[Show abstract][Hide abstract] ABSTRACT: Huntington's disease (HD) is a genetic, neurodegenerative disorder, which specifically affects striatal neurons of the indirect pathway, resulting in a progressive decline in muscle coordination and loss of emotional and cognitive control. Interestingly, predisposition to pathological gambling and other addictions involves disturbances in the same cortico-striatal circuits that are affected in HD, and display similar disinhibition-related symptoms, including changed sensitivity to punishments and rewards, impulsivity, and inability to consider long-term advantages over short-term rewards. Both HD patients and pathological gamblers also show similar performance deficits on risky decision-making tasks, such as the Iowa Gambling Task (IGT). These similarities suggest that HD patients are a likely risk group for gambling problems. However, such problems have only incidentally been observed in HD patients. In this review, we aim to characterize the risk of pathological gambling in HD, as well as the underlying neurobiological mechanisms. Especially with the current rise of easily accessible Internet gambling opportunities, it is important to understand these risks and provide appropriate patient support accordingly. Based on neuropathological and behavioral findings, we propose that HD patients may not have an increased tendency to seek risks and start gambling, but that they do have an increased chance of developing an addiction once they engage in gambling activities. Therefore, current and future developments of Internet gambling possibilities and related addictions should be regarded with care, especially for vulnerable groups like HD patients.
"Gamma oscillation is associated with a number of cognitive processes, including perceptual and associative learning, object representation and selective attention (Engel et al., 2001; Gruber et al., 2002; Fell et al., 2003; Buzsaki and Draguhn, 2004). Both Huntington's disease and schizophrenic patients show abnormalities in frontostriatal pathways, perform poorly on tasks of attention and have deficits in executive functioning such as set-shifting abilities, executive planning skills, verbal fluency, verbal memory, and 'social cognition' (Sprengelmeyer et al., 1996; Ho et al., 2003; Snowden et al., 2003; Frith, 2004; Hennenlotter et al., 2004; Brune, 2005; Peinemann et al., 2005; Johnson et al., 2007; Allain et al., 2011). Moreover, schizophrenic patients show increased gamma power during sleep and periods of psychosis (Herrmann and Demiralp, 2005). "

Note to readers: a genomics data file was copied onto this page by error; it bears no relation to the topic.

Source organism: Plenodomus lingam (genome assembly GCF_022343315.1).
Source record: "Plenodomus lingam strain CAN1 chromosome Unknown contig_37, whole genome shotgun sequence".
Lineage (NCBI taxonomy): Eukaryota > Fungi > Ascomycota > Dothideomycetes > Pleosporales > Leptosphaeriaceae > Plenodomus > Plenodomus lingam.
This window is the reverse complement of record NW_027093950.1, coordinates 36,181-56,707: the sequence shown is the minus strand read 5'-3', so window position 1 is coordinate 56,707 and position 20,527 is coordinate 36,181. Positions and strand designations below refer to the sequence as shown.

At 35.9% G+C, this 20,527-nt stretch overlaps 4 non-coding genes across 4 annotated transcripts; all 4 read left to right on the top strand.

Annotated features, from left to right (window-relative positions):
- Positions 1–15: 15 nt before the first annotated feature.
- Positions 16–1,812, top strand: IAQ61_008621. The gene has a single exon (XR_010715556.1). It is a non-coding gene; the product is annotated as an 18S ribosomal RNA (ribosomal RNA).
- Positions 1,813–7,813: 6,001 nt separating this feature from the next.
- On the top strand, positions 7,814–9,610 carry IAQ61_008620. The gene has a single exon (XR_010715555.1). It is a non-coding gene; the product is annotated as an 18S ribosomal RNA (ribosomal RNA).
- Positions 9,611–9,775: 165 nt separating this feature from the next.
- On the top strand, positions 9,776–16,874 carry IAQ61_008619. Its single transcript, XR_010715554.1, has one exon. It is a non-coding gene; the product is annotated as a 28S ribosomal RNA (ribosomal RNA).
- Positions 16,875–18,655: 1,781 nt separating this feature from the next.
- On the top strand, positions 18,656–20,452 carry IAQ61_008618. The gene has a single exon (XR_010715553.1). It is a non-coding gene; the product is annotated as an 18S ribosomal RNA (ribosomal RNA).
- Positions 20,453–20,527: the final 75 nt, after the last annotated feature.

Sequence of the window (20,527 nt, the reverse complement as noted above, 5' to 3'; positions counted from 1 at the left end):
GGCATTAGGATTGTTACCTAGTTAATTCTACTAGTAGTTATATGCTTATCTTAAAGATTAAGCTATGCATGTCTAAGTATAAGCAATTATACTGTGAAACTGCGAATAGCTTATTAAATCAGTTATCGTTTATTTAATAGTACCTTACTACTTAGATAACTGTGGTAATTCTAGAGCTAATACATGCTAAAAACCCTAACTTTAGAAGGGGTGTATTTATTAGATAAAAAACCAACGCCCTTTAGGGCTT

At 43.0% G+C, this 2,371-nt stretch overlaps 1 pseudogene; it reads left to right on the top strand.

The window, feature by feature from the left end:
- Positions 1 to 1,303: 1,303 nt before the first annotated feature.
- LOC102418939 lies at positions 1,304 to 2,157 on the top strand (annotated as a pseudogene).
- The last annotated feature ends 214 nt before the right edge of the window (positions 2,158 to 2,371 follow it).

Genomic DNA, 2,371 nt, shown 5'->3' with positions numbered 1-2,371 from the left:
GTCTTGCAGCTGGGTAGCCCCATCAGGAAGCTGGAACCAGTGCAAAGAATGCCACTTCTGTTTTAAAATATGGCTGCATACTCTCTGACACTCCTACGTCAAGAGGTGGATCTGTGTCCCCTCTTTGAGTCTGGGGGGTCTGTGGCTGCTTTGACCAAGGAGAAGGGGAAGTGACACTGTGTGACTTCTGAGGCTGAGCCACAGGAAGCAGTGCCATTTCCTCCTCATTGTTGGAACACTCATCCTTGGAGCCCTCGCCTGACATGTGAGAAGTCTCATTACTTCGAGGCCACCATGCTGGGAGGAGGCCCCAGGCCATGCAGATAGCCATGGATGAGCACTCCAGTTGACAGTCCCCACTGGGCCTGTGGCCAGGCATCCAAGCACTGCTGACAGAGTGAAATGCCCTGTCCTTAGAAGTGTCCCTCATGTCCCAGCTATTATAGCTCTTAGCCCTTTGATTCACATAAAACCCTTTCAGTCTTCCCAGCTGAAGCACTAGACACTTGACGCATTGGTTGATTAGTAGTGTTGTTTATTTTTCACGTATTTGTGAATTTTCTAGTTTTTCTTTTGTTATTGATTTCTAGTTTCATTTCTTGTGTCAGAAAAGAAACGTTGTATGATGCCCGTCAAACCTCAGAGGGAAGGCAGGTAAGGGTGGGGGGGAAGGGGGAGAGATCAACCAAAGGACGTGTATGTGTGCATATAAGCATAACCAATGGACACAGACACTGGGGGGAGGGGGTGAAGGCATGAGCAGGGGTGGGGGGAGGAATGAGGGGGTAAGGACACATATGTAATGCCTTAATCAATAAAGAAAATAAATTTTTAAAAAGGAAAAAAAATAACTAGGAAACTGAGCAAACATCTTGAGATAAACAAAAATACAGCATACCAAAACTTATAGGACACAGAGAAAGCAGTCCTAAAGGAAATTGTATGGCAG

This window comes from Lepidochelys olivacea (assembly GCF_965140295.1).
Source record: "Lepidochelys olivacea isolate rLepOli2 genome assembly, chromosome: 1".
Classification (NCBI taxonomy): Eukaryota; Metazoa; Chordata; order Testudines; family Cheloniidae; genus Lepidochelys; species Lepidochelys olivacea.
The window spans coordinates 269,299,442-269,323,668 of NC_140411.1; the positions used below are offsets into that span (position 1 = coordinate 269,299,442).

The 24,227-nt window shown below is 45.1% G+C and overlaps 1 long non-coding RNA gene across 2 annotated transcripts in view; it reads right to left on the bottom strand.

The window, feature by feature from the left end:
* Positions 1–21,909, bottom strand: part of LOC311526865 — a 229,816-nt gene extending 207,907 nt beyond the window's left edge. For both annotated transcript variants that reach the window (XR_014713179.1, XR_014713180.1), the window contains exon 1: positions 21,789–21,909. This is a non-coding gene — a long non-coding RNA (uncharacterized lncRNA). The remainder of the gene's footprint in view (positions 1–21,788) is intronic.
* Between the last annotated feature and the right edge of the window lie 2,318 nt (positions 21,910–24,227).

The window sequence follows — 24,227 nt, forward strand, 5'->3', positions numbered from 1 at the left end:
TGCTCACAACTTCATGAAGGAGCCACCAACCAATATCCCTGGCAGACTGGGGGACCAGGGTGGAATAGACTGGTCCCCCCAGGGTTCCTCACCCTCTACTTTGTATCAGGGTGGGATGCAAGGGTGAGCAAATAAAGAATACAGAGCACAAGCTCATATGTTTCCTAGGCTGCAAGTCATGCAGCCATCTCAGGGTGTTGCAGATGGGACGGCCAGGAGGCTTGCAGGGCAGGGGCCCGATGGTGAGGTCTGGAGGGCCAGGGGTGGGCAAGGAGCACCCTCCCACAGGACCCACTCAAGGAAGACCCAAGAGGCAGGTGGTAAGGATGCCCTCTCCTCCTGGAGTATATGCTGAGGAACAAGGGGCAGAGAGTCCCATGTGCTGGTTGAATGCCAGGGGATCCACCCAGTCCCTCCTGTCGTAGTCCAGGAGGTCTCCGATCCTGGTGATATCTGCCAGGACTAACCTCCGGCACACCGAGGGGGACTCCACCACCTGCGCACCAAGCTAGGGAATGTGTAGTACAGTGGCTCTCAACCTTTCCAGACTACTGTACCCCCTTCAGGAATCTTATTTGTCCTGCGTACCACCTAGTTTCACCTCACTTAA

[Show abstract][Hide abstract] ABSTRACT: Sleep disturbances in Huntington's disease may be deleterious to the cognitive performance, affective behaviour, and general well-being of patients, but a comprehensive description of the progression of changes in sleep and electroencephalogram in Huntington's disease has never been conducted. Here we studied sleep and electroencephalogram disturbances in a transgenic mouse model of Huntington's disease (R6/2 mice). We implanted 10 R6/2 mice and five wild-type littermates with electromyography electrodes, frontofrontal and frontoparietal electroencephalogram electrodes and then recorded sleep/wake behaviour at presymptomatic, symptomatic and late stages of the disease. In addition to sleep-wake scoring, we performed a spectral analysis of the sleep electroencephalogram. We found that sleep and electroencephalogram were already significantly disrupted in R6/2 mice at 9 weeks of age (presymptomatic stage). By the time they were symptomatic, R6/2 mice were unable to maintain long periods of wakefulness and had an increased propensity for rapid eye movement sleep. In addition, the peak frequency of theta rhythm was shifted progressively from 7 Hz to 6 Hz during rapid eye movement sleep, whereas slow wave activity decreased gradually during non-rapid eye movement sleep. Finally, as the disease progressed, an abnormal electroencephalogram gamma activity (30-40 Hz) emerged in R6/2 mice irrespective of sleep states. This is reminiscent of the increased gamma power described in schizophrenic patients during sleep and events of psychosis. Gaining a better understanding of sleep and electroencephalogram changes in patients with Huntington's disease should be a priority, since it will enable clinicians to initiate appropriate investigations and to instigate treatments that could dramatically improve patients' quality of life.